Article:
2. Hi Susan,

      An interesting article regarding Burke and his penchant for stirring the pot despite himself.

      God bless your vibrant Catholic community, Susan!

  4. It seems to me you need to stop reading the NcR. You are echoing the false narrative and propaganda being spread by those who are unfaithful to the Church. You are assuming their narrative is actually correct. Have you ever met Cardinal Burke? Have you ever actually asked him about these things? Have you actually discussed with him why he does what he does? I have. I am blessed to call Cardinal Burke a friend and mentor. I have spent lots of time with him. I can assure you, the image of him you are promoting in this post is false. He is a gentle, holy, and courageous man. I am convinced one day he will be canonized, but it will have to wait till we are out from under the current crisis and string of bad Popes that are coming, beginning with Francis. I encourage you to stop listening to the people spreading these false narratives about Cardinal Burke. It's unbecoming of a Christian to spread this sort of libel and defamation.

  5. Personally I find Card Burke's smirking and simpering nauseating - not to mention the banality of the issues on which he deigns to speak out. (It does seem that such issues are mostly to do with the Sixth Commandment. It would seem that Burke's trying to form a grand alliance between latter-day traditionalists and the prudes and family values neocons of John Paul II's time, without any real inkling of quite how rickety such a coalition will be. And no, the "transgender nun" story does not surprise.) So good luck with that counter-reformation! I can't see the current Holy Father taking much interest in it, nor many of his likely successors. (Nor for that matter oafs like "Bannon", whose only real objection to the current Sovereign Pontiff is that he was Obama's Pope - just as Ratzinger was Dubya's, etc.)

    I would be interested to know though why one cardinal out of 214 touches such a raw nerve. And is Fatima "dubious"? Has it discredited the papacy and the magisterium? I'm not sure that it is, or has. In fact the only person who's really damaged the papacy in recent years has been the current successor of St Peter, who from time to time either treats the institution as so much pointless tedious mummery (because the papal tiara and palace are silly anachronisms, pontifical protocol is a waste of time, the Swiss Guard are beneath his contempt, as are the altar-boys in St Peter's, etc.) or uses it as a platform for irrelevant woke nonsense (Third-World immigration, climate change, etc.) that has absolutely nothing to do with the spiritual challenges facing Catholics in the world today. As for the magisterium, rather more damaging that anything Card Burke (or Dr Taylor Marshall) may have said or done is a Vicar of Christ who has been stonewalling (and I use the term advisedly) on some of the Church's most basic teachings. (His answers to the Burke's dubia have still to see the light of day.)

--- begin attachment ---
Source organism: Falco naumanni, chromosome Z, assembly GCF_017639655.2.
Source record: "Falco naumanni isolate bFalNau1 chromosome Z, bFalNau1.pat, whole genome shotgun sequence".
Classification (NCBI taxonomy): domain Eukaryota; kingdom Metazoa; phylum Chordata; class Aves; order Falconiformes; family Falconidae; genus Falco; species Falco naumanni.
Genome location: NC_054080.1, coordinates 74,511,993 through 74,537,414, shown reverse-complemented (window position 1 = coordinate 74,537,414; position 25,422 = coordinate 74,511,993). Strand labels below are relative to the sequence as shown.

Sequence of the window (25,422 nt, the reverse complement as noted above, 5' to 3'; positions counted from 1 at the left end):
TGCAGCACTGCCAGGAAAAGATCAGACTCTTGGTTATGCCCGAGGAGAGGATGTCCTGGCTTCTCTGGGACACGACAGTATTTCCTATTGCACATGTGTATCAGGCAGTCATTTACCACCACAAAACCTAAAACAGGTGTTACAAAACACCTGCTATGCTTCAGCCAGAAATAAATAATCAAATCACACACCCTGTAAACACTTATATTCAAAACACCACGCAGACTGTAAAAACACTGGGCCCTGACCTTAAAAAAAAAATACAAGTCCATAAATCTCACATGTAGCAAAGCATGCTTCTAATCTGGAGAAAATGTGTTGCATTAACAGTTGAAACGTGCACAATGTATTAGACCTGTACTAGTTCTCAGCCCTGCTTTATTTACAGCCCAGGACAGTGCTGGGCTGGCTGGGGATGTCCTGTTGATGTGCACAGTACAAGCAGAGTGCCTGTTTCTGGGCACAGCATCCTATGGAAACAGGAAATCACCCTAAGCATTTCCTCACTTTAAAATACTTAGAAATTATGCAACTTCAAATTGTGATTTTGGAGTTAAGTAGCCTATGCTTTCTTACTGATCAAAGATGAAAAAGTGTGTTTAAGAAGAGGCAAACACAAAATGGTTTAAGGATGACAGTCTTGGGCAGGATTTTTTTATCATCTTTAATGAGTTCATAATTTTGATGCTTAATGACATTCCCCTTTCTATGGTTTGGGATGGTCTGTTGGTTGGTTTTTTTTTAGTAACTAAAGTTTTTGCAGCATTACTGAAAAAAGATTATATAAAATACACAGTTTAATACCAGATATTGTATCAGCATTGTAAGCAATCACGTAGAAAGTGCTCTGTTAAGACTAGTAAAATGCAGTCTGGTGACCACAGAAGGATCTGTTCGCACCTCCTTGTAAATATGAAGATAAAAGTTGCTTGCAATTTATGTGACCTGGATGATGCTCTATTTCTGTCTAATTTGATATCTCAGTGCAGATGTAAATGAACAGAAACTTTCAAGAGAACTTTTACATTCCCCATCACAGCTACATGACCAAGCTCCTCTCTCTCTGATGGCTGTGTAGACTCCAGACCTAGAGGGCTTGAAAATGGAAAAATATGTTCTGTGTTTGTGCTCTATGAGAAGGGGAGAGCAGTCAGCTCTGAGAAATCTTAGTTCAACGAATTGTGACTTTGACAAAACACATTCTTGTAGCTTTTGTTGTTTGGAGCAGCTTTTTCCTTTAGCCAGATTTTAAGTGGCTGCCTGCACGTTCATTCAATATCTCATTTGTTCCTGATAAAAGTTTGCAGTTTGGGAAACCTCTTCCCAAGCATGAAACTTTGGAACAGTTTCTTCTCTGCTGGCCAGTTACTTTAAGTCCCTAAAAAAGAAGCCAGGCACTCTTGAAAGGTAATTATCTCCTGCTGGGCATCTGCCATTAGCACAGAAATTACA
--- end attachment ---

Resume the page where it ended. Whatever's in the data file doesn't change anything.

Card Burke's also far from the only one peddling conspiracy theories about the "St Gallen Mafia" - the sources for which "theories" tend to have been the more outlandish claims of people like Austen Ivereigh and Catherine Pepinster. (Personally I consider them not so much theories as the idle boasts of a hubristic liberal clique, but there you are.) Yes, if the Church really has been "infiltrated" then it's been infiltrated by the likes of Card Dolan and Burke himself, not to mention you and me and millions of other bad Catholics going back to Judas Iscariot. But it's hard to blame the likes of Dr Marshall for seizing on such memes.

    Finally, you realise don't you that the "post-conciliar Church" and (presumably) the pre-conciliar one are one and the same. It's perfectly legitimate to think the Catholic Church took a wrong turn in the 1960s. (Ditto civil society, for that matter!) And obviously it's perfectly legitimate to suggest that whereas every Mass has the same intrinsic value some Masses will have more extrinsic value than others. So it's hardly illegitimate to hope that at some point good and holy men will arise who will lead the Catholic Church out of her current doldrums and into happier, saner times ahead.

  6. I chuckle at this post. I thought the same thing about Cardinal Burke, until I met him in person. It was at the Shrine of Out Lady of Guadalupe in Lacrosse, Wi. Cardinal Burke celebrated the Novus Order in Latin, ad orientem, in the appropriate vestments. I even had the opportunity to share a very brief conversation with him after mass. I met a very humble priest, not at all like the person I read about on various blogs.